PREŠOV City Hall was the scene for the farewell to the 42 victims of the Slovak military air crash. More than 4,000 people came to pay their respects to the victims of the tragedy, the cause of which remains unexplained. The air crash left 37 children without one parent. The international community also expressed its grief over the tragedy.
The Ukraine-built Antonov 24 airplane was just minutes from a scheduled landing in Košice when it slammed into a forested hill near the Hungarian village of Telkibánya. The flight had originated in Pristina, the capital city of Kosovo.
As condolences arrived to Slovakia from international diplomatic and military circles, an investigation into the cause of the air crash continued, with increasing focus on the possibility of pilot error.
Only one man, 27-year-old First Lieutenant Martin Farkaš, survived the tragedy. Shortly after the crash he even managed to call his wife Michaela from his mobile phone to tell her that the plane had gone down. After the phone signal was lost, Michaela Farkašová alerted emergency services.
Farkaš, who suffered a concussion but no major internal injuries, regained consciousness after a few days in an induced coma, but was unable to remember the circumstances of the crash.
Slovak authorities said the investigation is unlikely to produce definitive answers soon.
"The investigation continues and the black box from the plane is being analyzed as well. The length of the investigation is hard to estimate, but it may take weeks or even months," Defence Ministry spokesman Zenon Mikle told The Slovak Spectator.
Slovakia declared a day of official mourning for the victims starting at noon on January 23 with the wailing of sirens and lasting until noon the following day. Flags were lowered to half-mast at all state institutions and requiem masses were held in Bratislava and Košice.
Cities across Slovakia remembered the victims of the air crash with the flying of black flags, traditionally used in Slovakia after the death of figures of national importance.
Zdenko Trebuľa, the head of the Košice region government, expressed condolences to the families of the victims, many of whom hailed from the east of Slovakia.
"It was a tragic moment for the region of Košice. Many of the victims came from this area and have families here. They all feel immense pain for their closest family members. At least symbolically we would like to show our deep condolences and sympathies," Trebuľa said.
Cabinet officials said that apart from the compensation legally due to them the bereaved families would also receive special financial aid from the government.
A mass funeral for the victims took place on January 26 in Prešov, attended by state officials and international guests such as NATO Secretary General Jaap de Hoop Scheffer, as well as hundreds of mourners and the bereaved families.
"It's hard to find words to express my deep sorrow. I'm glad to have known them and that these true professionals served in the Slovak armed forces," said Defence Minister Juraj Liška at an initial press conference shortly after the news of the tragedy hit the wires.
Condolences arrived from around the world, including from Pope Benedict XVI, who said he would pray for the souls of the soldiers, many of whom were in their 20s. Three of the victims were women.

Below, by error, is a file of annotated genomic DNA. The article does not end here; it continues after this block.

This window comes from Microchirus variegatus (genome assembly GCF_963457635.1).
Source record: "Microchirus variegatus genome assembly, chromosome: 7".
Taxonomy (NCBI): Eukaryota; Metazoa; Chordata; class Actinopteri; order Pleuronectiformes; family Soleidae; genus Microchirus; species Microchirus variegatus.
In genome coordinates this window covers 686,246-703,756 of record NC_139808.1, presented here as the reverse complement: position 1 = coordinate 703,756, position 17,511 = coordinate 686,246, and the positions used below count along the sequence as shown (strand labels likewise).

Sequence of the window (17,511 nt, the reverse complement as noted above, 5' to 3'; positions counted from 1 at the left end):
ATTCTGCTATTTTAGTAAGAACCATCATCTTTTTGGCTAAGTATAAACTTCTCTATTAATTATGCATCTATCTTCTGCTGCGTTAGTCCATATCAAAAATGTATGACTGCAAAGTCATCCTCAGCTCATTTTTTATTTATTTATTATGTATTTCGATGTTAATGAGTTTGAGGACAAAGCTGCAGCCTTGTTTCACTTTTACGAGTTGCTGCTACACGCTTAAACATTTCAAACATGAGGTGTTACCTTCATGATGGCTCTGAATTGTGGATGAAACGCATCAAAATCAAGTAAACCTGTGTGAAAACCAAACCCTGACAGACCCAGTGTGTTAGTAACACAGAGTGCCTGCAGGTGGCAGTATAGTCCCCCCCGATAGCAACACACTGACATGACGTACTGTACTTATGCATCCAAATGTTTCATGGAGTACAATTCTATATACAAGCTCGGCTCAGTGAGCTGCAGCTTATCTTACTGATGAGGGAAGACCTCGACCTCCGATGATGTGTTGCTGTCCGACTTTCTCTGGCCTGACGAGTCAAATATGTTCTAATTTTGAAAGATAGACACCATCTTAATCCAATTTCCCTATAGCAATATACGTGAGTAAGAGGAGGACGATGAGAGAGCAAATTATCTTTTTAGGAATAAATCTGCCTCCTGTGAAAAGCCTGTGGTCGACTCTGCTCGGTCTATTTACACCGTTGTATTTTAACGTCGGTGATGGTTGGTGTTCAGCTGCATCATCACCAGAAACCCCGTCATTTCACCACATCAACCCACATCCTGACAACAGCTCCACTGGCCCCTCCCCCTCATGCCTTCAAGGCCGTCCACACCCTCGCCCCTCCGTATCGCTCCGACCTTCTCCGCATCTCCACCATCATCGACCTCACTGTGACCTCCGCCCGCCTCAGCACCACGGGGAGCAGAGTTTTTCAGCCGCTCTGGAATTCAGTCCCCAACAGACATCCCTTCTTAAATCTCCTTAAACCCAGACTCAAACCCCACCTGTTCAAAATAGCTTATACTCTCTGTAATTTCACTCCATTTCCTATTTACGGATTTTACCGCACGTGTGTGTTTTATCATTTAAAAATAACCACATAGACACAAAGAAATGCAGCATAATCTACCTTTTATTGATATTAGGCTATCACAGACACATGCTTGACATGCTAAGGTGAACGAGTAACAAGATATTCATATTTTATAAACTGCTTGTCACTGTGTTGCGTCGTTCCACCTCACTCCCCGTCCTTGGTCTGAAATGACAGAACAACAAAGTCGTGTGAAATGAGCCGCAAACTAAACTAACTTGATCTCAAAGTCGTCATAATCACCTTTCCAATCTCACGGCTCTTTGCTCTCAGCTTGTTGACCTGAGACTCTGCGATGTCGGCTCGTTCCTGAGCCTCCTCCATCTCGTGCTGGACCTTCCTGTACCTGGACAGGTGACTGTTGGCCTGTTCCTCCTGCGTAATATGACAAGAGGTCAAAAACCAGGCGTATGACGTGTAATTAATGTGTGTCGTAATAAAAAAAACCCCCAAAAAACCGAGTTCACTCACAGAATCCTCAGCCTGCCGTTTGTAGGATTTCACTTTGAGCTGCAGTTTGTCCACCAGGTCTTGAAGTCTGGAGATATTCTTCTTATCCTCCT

UN Secretary-General Kofi Annan also extended his condolences to the Slovak government and to the bereaved families.
"The secretary-general was saddened to learn that 42 Slovak soldiers and civilians, serving with the NATO-led Kosovo Force, were killed following the crash of a military plane in north-eastern Hungary. He extends his profound condolences to the Slovak government and the bereaved families, and wishes a speedy recovery to the sole survivor," a spokesman for Annan said in a press statement.
Soren Jessen-Petersen, head of the UN Mission in Kosovo, called Slovak Foreign Minister Eduard Kukan to express his sympathy as well.
"I especially want to point out that these soldiers were helping in Kosovo. They provided assistance to those who needed it most," Petersen told Kukan during the call.
NATO's Scheffer also sent his condolences.
"I was grieved to hear of the death of so many Slovak soldiers in Thursday's tragic air accident. These soldiers were returning to Slovakia after helping to bring stability and security to the people of Kosovo. Their families and Slovakia as a whole can be justifiably proud of their military service. In the name of the whole of NATO, I would like to express my deep sympathy for the families of the victims," Scheffer said.
Although the investigation into the cause of the crash is still ongoing, initial evidence suggested that the plane, although 37 years old, was technically sound and had undergone regular checks.
Speculation as to pilot error grew after it was revealed the pilot had informed the Košice control tower he would land by sight, meaning without radar assistance, something he would not logically have done if the plane was in trouble.
However, without the final results of the investigation, authorities would not comment on the causes of the crash. Slovak Air Force Commander Juraj Baránek confirmed that the pilots had not reported any problems to air traffic control prior to impact.
Defence Ministry spokesman Mikle said the Army's An-24 and An-26 planes were in good condition, and that Minister Liška, Slovak Army Chief of Staff Ľubomír Bulík and other top defence officials regularly flew on the planes.
"No responsible defence official would send a plane into the air if he had the slightest doubt over its condition," said Mikle.
He added, however, that Liška had halted the use of the Antonov-24 and Antonov-26 planes indefinitely due to the ongoing investigation.
30. Jan 2006 at 0:00 | Martina Jurinová